Insurer and hospital part ways
Tuesday, October 13th, 2009
One of Pennsylvania’s Medicaid insurance plans will no longer be honored at Chester County Hospital. The move will impact patients who rely on the plan for coverage, and may be a harbinger of changes in hospital-insurer relationships.
Keystone Mercy health insurance and Chester County Hospital could not reach agreement about reimbursements for medical services. So patients will either have to switch health plans or find a new doctor.
The hospital says Keystone planned to cut payments by 30 percent. Perry Pepper, the hospital’s CEO says that was unacceptable. But there are other options for patients.
Pepper: What we’re doing is as these patients come to us for service we’ve gone out and found other insurers that are willing to pay us a rate that is similar to what we were getting from Keystone Mercy.
Leonardo Cuello at the Health Law Project says it will be difficult to get thousands of patients to make the switch.
Cuello: One of the key pieces is of course the hospital is telling them all you have to do is change plans. And the plan is telling them all you have to do is change hospitals. Consumers are confused and the challenge is getting them good, unbiased information to help them make a decision.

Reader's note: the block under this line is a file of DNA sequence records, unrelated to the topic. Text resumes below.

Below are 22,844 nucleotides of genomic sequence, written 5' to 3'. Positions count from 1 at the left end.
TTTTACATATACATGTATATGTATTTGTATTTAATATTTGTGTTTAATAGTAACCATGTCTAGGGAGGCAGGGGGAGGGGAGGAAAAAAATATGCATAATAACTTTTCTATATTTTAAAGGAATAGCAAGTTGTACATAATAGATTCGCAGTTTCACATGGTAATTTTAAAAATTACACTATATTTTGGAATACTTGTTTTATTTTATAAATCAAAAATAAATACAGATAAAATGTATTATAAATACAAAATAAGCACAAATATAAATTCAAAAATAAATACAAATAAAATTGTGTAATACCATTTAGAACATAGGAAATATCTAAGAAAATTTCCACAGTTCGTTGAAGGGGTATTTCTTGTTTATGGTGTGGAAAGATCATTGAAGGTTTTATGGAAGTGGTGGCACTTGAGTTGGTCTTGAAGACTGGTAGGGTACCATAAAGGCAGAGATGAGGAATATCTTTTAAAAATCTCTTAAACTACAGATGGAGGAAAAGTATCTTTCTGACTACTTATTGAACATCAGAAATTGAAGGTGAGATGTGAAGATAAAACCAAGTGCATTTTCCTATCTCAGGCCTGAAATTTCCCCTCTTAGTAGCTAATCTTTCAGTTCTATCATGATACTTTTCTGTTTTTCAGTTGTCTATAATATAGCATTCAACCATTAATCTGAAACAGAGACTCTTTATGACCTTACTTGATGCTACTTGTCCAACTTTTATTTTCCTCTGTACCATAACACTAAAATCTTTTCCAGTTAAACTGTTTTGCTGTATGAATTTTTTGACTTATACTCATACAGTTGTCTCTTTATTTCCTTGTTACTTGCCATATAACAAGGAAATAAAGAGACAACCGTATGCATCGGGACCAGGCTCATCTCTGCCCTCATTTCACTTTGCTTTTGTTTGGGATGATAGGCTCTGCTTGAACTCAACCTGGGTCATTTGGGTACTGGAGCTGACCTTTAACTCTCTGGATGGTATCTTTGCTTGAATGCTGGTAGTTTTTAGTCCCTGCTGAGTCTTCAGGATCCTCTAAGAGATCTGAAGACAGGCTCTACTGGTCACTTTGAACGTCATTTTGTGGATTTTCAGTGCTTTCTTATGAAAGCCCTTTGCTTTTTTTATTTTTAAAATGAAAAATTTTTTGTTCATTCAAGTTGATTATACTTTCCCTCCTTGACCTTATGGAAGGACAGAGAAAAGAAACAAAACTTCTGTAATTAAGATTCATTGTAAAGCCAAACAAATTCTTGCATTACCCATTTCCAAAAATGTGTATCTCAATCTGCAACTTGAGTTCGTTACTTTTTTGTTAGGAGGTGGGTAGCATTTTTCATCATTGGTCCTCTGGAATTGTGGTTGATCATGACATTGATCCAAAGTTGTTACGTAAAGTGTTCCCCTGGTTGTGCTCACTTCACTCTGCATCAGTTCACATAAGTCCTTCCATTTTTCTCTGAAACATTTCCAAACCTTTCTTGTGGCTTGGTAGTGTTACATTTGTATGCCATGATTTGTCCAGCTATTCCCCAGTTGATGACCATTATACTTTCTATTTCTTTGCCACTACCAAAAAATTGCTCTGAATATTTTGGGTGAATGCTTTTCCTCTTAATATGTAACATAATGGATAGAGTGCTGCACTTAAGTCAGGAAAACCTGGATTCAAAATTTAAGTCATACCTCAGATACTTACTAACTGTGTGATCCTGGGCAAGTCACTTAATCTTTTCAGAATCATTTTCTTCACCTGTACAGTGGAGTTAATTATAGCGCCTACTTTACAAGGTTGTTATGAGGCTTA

Cuello says he’s particularly concerned about pregnant women, because Chester County Hospital is one of the few maternity wards in the region.
Cuello: It’s also disturbing because it may signal part of a larger, more disturbing trend where hospitals are opting out of publicly funded insurances to focus on private insurances, which pay higher rates.
Medicaid plans are paid for by the government, and typically reimburse less than other insurers. The hospital says it would have gone into the red if it agreed to the payments Keystone Mercy offered. The health insurer says it couldn’t afford to pay any more.
Insurance officials declined an interview with WHYY. In a statement, Keystone Mercy says it doesn’t expect to be able to increase its payment rates anytime soon because of the state’s budget problems.
Keystone Mercy is Pennsylvania’s largest Medicaid provider, which serves poor or disabled residents.